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CNBC's Bob Pisani and Art Cashin, of UBS, discuss Europe's close and how it impacted the US markets. Consumer confidence was a bit disappointing, but Cashin says traders are more focused on Friday's payroll data.
CNBC's Michelle Caruso-Cabrera reports Russia's central bank does not plan to implement capital controls.
Walter Mossberg, Re/code co-executive editor, discusses what spinning off PayPal means for eBay, and other competitors in the space. Mossberg says Apple cannot afford to execute Apple Pay poorly.
Protests in Hong Kong grabbed Wall Street's attention and increased concern about potential long-term economic repercussions in China.
Chicago Federal Reserve President Charles Evans, is urging caution about raising benchmark interest rates too soon.
The number of people signing contracts to buy existing homes dropped in August, which does not bode well for the fall housing season.
Japan's household spending improved month-on-month while retail sales rose for a second consecutive month, says Mikihiko Yamato, Deputy Head of Research from Ji Asia.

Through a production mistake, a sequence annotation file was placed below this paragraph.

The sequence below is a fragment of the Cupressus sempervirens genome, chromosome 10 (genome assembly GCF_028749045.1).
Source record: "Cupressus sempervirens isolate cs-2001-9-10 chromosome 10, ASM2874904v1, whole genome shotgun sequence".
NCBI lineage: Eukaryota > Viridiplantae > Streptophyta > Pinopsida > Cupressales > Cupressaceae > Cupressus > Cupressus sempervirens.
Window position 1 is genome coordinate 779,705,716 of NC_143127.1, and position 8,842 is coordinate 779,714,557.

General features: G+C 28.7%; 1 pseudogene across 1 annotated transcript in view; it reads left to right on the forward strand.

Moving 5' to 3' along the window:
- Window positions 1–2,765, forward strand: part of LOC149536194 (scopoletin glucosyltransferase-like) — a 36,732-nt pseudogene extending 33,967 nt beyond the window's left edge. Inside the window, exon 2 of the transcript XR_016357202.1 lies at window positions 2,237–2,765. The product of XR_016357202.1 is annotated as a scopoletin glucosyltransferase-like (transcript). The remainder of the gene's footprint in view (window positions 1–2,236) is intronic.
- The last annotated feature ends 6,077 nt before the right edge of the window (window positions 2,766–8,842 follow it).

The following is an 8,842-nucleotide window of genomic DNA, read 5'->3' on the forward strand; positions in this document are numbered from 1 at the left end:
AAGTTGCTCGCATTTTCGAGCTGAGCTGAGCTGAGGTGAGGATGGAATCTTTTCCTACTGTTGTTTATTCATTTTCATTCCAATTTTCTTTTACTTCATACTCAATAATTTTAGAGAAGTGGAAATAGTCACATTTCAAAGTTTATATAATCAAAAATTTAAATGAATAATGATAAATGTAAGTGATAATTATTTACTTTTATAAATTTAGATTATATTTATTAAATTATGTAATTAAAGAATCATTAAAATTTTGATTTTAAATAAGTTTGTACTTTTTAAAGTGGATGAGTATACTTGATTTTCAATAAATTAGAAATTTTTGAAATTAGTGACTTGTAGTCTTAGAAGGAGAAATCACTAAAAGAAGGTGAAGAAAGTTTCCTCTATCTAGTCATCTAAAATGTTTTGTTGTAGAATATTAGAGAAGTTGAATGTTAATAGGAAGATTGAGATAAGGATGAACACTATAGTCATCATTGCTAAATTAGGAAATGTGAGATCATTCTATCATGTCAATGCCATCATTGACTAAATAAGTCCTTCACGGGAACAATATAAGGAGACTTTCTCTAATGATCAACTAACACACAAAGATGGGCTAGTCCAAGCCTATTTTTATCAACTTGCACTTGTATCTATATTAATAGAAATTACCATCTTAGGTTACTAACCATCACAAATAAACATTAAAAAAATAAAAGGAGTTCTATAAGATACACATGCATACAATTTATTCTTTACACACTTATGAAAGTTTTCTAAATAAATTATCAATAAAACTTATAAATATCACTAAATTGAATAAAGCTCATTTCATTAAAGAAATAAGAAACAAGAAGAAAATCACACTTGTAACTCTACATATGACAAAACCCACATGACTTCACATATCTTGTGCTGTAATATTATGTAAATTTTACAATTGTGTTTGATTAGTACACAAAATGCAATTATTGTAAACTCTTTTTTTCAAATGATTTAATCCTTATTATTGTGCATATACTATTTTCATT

Beijing could attempt to pacify protesters by allowing the resignation of CY Leung, Hong Kong's current Chief Executive, says Willy Lam, Professor of History at Chinese University of Hong Kong.
Tommy Xie, Economist, Treasury Research & Strategy at OCBC, expects the official purchasing managers' index for September due Wednesday to signal a pickup in economic activities.
The Hong Kong protests are "unsettling" for businesses, says Anson Chan, former Hong Kong chief secretary, adding that the international community should be more involved.
Anson Chan, former Hong Kong chief secretary, says the Hong Kong authorities' response to the protests is surprising, and that this crisis is entirely "of the government's making".
Phyllis Papadavid, senior global foreign exchange strategist at BNP Paribas, says the latest euro zone inflation data "confirms" that investors should short the euro against a range of G10 currencies.